Peter Jones writes:

> > I suppose you could say that there is no feeling of continuity from one 
> > microsecond to the next in a normally functioning brain either, because it 
> > takes many microseconds to make a thought. My point is that whatever it 
> > takes to make a thought and however vague the distinction between one 
> > thought and the next is, arbitrarily slicing up the physical activity 
> > underlying consciousness should not make a difference to the sense of 
> > continuity,
> Should not, assuming physicalism? Should not, assuming
> computationalism?

Assuming a minimal form of functionalism: that at the very least, a perfect 
physical copy of a person will behave, think and have the same kinds of mental 
states as the original. A computationalist would add that a computer analogue 
of a person would also have the same mental states, but this is more 
> > and no explicit ordering is necessary. The counting sequence "one, two, 
> > three" may involve millions of slices of brain activity or computer 
> > emulation activity spread throughout space and time, and it may take many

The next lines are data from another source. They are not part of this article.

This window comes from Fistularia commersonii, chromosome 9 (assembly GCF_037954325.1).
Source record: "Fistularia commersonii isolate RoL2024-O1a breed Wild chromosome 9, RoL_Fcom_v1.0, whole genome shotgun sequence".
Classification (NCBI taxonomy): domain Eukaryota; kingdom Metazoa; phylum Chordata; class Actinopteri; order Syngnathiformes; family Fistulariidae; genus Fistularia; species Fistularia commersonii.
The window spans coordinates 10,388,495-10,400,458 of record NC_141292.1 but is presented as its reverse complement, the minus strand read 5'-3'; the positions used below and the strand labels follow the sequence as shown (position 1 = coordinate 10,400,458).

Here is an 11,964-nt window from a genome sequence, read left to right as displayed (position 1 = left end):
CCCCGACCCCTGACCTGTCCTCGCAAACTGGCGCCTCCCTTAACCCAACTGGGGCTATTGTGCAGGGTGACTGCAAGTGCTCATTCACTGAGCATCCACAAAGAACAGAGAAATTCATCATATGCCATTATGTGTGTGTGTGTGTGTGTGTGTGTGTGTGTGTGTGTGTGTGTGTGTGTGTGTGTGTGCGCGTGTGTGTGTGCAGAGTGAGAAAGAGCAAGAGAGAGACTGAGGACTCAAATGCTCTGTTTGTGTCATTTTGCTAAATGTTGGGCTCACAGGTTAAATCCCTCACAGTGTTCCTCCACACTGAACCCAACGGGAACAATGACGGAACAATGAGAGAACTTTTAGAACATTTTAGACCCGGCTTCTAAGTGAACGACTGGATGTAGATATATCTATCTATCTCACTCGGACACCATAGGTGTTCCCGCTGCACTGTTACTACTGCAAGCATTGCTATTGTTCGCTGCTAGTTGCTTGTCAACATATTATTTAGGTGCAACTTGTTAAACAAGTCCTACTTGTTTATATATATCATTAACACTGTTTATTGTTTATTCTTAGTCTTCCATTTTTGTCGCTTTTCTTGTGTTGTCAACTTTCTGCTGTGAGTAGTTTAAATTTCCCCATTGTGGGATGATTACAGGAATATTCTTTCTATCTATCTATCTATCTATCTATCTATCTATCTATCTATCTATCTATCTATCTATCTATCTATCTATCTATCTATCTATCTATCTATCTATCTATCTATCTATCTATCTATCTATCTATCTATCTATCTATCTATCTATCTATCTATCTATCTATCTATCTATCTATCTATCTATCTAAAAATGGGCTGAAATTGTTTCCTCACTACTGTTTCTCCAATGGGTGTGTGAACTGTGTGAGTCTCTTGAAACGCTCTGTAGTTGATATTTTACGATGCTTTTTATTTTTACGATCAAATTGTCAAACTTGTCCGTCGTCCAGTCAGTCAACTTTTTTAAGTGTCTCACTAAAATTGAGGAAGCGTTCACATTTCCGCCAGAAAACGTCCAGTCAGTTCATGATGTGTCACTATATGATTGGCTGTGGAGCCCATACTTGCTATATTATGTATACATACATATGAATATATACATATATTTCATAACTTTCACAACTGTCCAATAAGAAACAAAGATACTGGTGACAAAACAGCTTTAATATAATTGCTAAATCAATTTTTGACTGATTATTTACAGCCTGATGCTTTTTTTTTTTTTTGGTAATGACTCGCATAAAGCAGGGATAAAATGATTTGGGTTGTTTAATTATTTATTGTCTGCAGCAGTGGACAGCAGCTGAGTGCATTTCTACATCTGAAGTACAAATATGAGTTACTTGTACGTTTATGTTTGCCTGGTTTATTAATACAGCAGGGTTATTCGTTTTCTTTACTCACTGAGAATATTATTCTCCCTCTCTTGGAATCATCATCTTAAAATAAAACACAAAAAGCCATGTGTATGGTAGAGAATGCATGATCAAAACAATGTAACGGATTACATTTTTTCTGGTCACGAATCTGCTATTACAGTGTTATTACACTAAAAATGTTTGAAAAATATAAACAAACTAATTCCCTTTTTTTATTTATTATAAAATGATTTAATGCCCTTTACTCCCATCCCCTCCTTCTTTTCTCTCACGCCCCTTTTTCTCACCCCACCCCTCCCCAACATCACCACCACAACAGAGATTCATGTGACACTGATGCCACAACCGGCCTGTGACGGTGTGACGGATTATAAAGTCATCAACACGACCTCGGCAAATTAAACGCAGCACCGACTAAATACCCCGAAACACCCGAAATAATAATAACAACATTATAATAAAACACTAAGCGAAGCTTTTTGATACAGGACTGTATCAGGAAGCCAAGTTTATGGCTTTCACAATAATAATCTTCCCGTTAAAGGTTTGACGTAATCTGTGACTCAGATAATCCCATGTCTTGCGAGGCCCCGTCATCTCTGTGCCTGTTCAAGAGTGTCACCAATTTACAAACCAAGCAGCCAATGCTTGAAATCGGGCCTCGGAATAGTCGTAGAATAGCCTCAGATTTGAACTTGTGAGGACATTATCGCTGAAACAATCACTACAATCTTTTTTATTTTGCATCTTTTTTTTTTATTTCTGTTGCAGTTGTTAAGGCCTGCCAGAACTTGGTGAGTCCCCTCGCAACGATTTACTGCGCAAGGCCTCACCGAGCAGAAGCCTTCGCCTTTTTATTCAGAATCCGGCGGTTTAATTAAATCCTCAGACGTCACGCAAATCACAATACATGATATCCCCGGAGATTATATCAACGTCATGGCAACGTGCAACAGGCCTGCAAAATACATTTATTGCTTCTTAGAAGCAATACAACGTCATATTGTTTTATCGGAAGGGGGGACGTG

> > of these slices to form a moment of consciousness just as it takes many 
> > milliseconds of normal brain activity to form a moment of consciousness, 
> > but the feeling of continuity should be preserved.
> Why? Maybe it supervenes on whatever propels one physical state
> to evolve into another.

A perfect copy will include that as well. A perfect copy of a mechanical clock 
will include the same position of the hands and gears, the same geometry, 
metallurgy and tension in the spring, the same amount of oxidation on each 
metal part, and every other detail the same. Do you think it is possible that 
such a copy would not show or keep the same time even though it is physically 
exactly identical?

Stathis Papaioannou
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